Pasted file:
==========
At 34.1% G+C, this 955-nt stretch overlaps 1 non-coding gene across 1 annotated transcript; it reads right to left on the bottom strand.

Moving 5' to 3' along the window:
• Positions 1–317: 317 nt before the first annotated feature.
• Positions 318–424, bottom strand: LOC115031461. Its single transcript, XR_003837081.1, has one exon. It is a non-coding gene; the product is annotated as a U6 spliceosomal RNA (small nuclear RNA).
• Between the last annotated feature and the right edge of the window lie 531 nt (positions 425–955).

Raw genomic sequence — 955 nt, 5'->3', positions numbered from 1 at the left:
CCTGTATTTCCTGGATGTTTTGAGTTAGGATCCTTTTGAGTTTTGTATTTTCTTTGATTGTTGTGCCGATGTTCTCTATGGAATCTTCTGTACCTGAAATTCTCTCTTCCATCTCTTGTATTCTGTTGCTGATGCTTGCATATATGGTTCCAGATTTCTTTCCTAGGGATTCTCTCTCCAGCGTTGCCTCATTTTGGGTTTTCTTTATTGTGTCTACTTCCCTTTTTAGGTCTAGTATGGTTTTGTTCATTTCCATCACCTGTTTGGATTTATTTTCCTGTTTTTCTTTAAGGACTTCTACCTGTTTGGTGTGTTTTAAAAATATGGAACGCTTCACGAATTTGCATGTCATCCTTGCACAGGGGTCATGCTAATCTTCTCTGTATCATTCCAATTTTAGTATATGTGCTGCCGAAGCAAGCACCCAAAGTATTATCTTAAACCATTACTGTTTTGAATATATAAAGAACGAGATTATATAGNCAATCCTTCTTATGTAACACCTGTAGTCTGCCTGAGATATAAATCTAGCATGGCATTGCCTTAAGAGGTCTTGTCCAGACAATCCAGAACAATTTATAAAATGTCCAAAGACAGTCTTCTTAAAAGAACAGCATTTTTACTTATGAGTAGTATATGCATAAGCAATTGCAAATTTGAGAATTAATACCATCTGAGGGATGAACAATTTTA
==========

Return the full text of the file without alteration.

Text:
At 34.1% G+C, this 955-nt stretch overlaps 1 non-coding gene across 1 annotated transcript; it reads right to left on the bottom strand.

Moving 5' to 3' along the window:
• Positions 1–317: 317 nt before the first annotated feature.
• Positions 318–424, bottom strand: LOC115031461. Its single transcript, XR_003837081.1, has one exon. It is a non-coding gene; the product is annotated as a U6 spliceosomal RNA (small nuclear RNA).
• Between the last annotated feature and the right edge of the window lie 531 nt (positions 425–955).

Raw genomic sequence — 955 nt, 5'->3', positions numbered from 1 at the left:
CCTGTATTTCCTGGATGTTTTGAGTTAGGATCCTTTTGAGTTTTGTATTTTCTTTGATTGTTGTGCCGATGTTCTCTATGGAATCTTCTGTACCTGAAATTCTCTCTTCCATCTCTTGTATTCTGTTGCTGATGCTTGCATATATGGTTCCAGATTTCTTTCCTAGGGATTCTCTCTCCAGCGTTGCCTCATTTTGGGTTTTCTTTATTGTGTCTACTTCCCTTTTTAGGTCTAGTATGGTTTTGTTCATTTCCATCACCTGTTTGGATTTATTTTCCTGTTTTTCTTTAAGGACTTCTACCTGTTTGGTGTGTTTTAAAAATATGGAACGCTTCACGAATTTGCATGTCATCCTTGCACAGGGGTCATGCTAATCTTCTCTGTATCATTCCAATTTTAGTATATGTGCTGCCGAAGCAAGCACCCAAAGTATTATCTTAAACCATTACTGTTTTGAATATATAAAGAACGAGATTATATAGNCAATCCTTCTTATGTAACACCTGTAGTCTGCCTGAGATATAAATCTAGCATGGCATTGCCTTAAGAGGTCTTGTCCAGACAATCCAGAACAATTTATAAAATGTCCAAAGACAGTCTTCTTAAAAGAACAGCATTTTTACTTATGAGTAGTATATGCATAAGCAATTGCAAATTTGAGAATTAATACCATCTGAGGGATGAACAATTTTA